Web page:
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6 Essential Autumn Gardening Tasks

As we move into October, there’s no denying that autumn is upon us. Temperatures are dropping, the wind is picking up, and the leaves are starting to turn on the trees.

While the season for barbecues and sitting outdoors may be over, autumn is a wonderful time for tending the garden. The mild, damp weather makes the soil perfect for planting spring bulbs, and you can prepare your lawn and plants for the dormant months ahead.

So, wrap up warm and get started with these essential autumn gardening tasks to ensure your garden blooms better than ever next year.

Tidy the space

Trimming and pruning

Once your summer showstoppers have stopped blooming, prune some back if you would like but remember to leave plenty for winter interest and as homes, shelter and food for wildlife. Removing dead or diseased stems can help to prevent fungal disease and pests from overwintering. You should also take the chance to trim your hedges. Cut off any new growth well before the first frost to prevent the stems from being damaged when the cold weather arrives.

Use the fallen leaves

Tree leaf fall, which occurs predominantly in November, can seem frustrating for gardeners. Pathways can quickly become slippery underfoot in wet weather and lawns can be damaged by leaving leaves over winter.

However, there are several ways that you can repurpose autumn leaves to benefit your garden. Why not add them to your compost bin to create nutrient-rich food for your plants next year? Alternatively, make leaf mould which can be added to topsoil for better drainage. Rake your leaves into sacks and allow them to decompose ready to be used as leaf mulch for your plants the following year.

Prepare new growth

Plant spring bulbs

Get ahead of the game by preparing new growth for next year by planting your spring bulbs. You can plant these right up until December but choose a time when the soil is warm and moist for the best results come March.

Top tip: to keep your bulbs looking brand-new year after year, make sure you plant them deep enough!

Grow seasonal vegetables

Most of your produce planting will be done in spring, but you can grow seasonal vegetables throughout the winter as well! There are many hardy crops that can withstand the colder temperatures to deliver seasonal produce or a very early harvest in the new year.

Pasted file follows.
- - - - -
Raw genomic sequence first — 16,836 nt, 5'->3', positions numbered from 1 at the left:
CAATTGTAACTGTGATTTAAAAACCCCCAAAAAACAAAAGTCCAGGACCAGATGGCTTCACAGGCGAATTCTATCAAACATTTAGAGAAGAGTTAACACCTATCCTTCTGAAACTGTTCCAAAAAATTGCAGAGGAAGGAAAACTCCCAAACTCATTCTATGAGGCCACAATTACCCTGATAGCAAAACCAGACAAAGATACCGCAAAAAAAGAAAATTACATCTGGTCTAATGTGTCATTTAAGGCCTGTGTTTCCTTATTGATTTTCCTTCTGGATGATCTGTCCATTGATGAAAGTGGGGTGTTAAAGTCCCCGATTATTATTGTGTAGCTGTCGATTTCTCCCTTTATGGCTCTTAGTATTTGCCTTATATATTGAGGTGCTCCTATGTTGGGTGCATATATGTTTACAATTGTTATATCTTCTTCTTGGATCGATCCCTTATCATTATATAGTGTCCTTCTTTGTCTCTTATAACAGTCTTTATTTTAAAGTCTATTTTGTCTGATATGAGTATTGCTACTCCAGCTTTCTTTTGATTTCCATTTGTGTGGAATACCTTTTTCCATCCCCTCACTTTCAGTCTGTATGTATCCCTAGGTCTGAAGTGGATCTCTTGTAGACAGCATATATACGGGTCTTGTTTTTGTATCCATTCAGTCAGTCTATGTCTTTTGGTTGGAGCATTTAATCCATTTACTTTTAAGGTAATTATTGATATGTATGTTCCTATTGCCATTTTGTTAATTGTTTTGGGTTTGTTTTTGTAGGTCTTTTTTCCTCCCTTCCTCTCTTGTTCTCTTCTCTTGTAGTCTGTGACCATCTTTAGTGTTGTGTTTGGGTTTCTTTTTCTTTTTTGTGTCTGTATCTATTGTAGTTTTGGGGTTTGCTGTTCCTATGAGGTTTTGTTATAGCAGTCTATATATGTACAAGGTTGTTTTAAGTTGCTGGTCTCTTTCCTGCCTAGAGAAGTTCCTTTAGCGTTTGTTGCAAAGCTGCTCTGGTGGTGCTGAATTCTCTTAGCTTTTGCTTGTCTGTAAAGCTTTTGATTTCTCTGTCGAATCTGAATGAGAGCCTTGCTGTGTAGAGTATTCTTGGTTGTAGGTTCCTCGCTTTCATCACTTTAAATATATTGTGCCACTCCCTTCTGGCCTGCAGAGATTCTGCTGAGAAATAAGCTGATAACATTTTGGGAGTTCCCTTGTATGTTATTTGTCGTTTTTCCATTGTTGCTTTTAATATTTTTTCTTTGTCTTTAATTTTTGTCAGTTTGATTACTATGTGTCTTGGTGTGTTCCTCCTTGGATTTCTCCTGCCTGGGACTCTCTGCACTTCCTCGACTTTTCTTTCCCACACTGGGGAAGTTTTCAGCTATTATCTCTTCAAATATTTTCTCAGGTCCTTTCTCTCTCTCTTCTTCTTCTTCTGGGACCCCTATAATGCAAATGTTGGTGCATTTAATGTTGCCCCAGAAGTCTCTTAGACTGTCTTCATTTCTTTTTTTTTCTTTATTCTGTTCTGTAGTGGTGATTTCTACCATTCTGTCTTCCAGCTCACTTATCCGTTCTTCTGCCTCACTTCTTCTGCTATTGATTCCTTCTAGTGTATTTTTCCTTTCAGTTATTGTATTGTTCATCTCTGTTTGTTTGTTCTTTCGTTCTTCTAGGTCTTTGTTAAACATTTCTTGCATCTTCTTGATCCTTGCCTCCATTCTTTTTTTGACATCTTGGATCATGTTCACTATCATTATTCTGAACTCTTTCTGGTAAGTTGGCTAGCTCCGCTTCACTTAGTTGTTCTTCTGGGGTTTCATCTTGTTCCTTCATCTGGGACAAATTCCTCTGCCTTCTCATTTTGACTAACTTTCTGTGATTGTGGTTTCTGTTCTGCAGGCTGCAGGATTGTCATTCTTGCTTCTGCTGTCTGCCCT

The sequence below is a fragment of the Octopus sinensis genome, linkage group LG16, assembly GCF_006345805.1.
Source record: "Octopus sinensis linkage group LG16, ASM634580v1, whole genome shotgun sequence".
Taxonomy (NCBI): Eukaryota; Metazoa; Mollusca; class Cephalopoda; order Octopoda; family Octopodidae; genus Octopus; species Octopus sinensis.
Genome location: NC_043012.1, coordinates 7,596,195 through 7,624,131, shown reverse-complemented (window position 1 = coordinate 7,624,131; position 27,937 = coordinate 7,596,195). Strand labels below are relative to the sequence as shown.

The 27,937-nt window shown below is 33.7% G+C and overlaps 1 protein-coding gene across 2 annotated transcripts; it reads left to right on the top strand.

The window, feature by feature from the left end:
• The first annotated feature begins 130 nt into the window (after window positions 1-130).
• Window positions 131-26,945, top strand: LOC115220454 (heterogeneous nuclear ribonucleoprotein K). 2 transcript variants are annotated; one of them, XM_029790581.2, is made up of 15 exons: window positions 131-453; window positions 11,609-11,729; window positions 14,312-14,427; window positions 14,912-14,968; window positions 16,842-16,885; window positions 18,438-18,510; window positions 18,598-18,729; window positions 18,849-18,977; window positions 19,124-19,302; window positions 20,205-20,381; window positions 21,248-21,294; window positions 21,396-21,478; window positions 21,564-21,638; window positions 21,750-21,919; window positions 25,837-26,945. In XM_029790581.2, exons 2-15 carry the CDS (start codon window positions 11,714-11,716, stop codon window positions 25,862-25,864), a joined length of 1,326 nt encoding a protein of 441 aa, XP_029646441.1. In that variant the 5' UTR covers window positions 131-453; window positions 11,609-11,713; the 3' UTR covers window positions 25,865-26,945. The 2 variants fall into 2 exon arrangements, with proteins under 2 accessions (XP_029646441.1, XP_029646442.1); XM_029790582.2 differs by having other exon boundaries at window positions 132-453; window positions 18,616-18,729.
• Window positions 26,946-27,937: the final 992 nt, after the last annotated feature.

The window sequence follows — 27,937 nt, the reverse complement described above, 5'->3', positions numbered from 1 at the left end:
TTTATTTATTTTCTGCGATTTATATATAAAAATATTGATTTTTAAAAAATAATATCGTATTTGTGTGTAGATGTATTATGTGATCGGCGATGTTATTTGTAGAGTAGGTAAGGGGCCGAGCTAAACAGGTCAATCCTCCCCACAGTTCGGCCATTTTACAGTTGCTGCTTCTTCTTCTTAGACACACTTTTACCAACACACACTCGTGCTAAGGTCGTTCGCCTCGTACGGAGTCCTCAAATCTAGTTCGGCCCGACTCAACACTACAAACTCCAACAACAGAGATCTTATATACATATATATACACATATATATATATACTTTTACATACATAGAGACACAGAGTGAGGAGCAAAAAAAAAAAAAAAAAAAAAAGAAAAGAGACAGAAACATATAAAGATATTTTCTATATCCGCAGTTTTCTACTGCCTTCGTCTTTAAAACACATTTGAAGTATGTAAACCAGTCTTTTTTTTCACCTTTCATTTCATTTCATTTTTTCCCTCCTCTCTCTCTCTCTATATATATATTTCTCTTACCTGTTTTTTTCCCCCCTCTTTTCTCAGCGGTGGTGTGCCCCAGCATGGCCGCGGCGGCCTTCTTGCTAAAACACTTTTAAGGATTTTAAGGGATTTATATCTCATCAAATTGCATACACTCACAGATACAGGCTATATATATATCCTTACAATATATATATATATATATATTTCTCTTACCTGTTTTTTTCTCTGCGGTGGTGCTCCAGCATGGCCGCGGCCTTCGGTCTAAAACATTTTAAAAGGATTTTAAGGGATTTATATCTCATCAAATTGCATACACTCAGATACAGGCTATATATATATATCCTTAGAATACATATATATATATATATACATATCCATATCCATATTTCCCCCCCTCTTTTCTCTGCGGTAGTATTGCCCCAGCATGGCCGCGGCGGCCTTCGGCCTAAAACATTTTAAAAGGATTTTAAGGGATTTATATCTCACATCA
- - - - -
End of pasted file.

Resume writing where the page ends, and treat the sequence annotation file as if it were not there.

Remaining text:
The best varieties of vegetable seeds available for autumn sowing include winter lettuce or cabbage, and root vegetables such as turnips, parsnips, radishes, onions and garlic.

Provide protection

Keep plants warm and dry

From raging winds and heavy downpours to frequent frosts and snow, the harsh conditions in winter can be challenging for your plants. Keeping your plants warm and dry will help to protect them against the worst of this weather.

Try insulating your potted plants with materials such as hay or cardboard and raising them up to ensure effective drainage. For particularly vulnerable species, bring them indoors whenever a frost is forecast.

Don’t forget the wildlife!

Last but not least, don’t forget the wildlife who live in your garden! There are ways to help local wildlife in winter at minimal or no expense.

As natural food sources dry up, put out nuts and seeds for the birds. Replenishing stocks of fresh water is useful, too, especially during days where ponds and lakes are frozen. You can also provide essential shelter for birds and hedgehogs in the form of boxes placed in strategic locations.


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